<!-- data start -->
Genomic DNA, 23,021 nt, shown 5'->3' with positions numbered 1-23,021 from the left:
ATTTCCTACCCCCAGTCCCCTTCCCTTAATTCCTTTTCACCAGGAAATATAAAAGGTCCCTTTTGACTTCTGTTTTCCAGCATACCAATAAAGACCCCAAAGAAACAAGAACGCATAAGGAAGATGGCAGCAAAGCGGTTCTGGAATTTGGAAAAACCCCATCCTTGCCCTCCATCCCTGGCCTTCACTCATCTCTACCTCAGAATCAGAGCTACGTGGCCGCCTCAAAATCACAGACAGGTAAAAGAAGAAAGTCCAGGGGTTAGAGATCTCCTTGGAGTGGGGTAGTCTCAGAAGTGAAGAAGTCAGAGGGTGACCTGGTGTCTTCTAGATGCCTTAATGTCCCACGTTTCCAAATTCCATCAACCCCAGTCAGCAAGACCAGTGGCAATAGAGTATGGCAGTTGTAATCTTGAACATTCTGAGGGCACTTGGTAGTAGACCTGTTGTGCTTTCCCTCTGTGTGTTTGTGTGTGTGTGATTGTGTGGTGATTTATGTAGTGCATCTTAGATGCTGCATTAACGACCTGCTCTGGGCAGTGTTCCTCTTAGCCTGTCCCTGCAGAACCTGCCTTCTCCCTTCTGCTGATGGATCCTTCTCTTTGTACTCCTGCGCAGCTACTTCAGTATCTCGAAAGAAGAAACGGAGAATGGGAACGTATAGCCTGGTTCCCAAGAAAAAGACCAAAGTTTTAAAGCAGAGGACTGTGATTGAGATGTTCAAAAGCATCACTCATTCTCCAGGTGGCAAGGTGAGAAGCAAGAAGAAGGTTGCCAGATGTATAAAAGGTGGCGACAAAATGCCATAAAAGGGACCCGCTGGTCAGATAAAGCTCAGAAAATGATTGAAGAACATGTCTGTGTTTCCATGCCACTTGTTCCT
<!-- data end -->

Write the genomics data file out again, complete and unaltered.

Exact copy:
Genomic DNA, 23,021 nt, shown 5'->3' with positions numbered 1-23,021 from the left:
ATTTCCTACCCCCAGTCCCCTTCCCTTAATTCCTTTTCACCAGGAAATATAAAAGGTCCCTTTTGACTTCTGTTTTCCAGCATACCAATAAAGACCCCAAAGAAACAAGAACGCATAAGGAAGATGGCAGCAAAGCGGTTCTGGAATTTGGAAAAACCCCATCCTTGCCCTCCATCCCTGGCCTTCACTCATCTCTACCTCAGAATCAGAGCTACGTGGCCGCCTCAAAATCACAGACAGGTAAAAGAAGAAAGTCCAGGGGTTAGAGATCTCCTTGGAGTGGGGTAGTCTCAGAAGTGAAGAAGTCAGAGGGTGACCTGGTGTCTTCTAGATGCCTTAATGTCCCACGTTTCCAAATTCCATCAACCCCAGTCAGCAAGACCAGTGGCAATAGAGTATGGCAGTTGTAATCTTGAACATTCTGAGGGCACTTGGTAGTAGACCTGTTGTGCTTTCCCTCTGTGTGTTTGTGTGTGTGTGATTGTGTGGTGATTTATGTAGTGCATCTTAGATGCTGCATTAACGACCTGCTCTGGGCAGTGTTCCTCTTAGCCTGTCCCTGCAGAACCTGCCTTCTCCCTTCTGCTGATGGATCCTTCTCTTTGTACTCCTGCGCAGCTACTTCAGTATCTCGAAAGAAGAAACGGAGAATGGGAACGTATAGCCTGGTTCCCAAGAAAAAGACCAAAGTTTTAAAGCAGAGGACTGTGATTGAGATGTTCAAAAGCATCACTCATTCTCCAGGTGGCAAGGTGAGAAGCAAGAAGAAGGTTGCCAGATGTATAAAAGGTGGCGACAAAATGCCATAAAAGGGACCCGCTGGTCAGATAAAGCTCAGAAAATGATTGAAGAACATGTCTGTGTTTCCATGCCACTTGTTCCT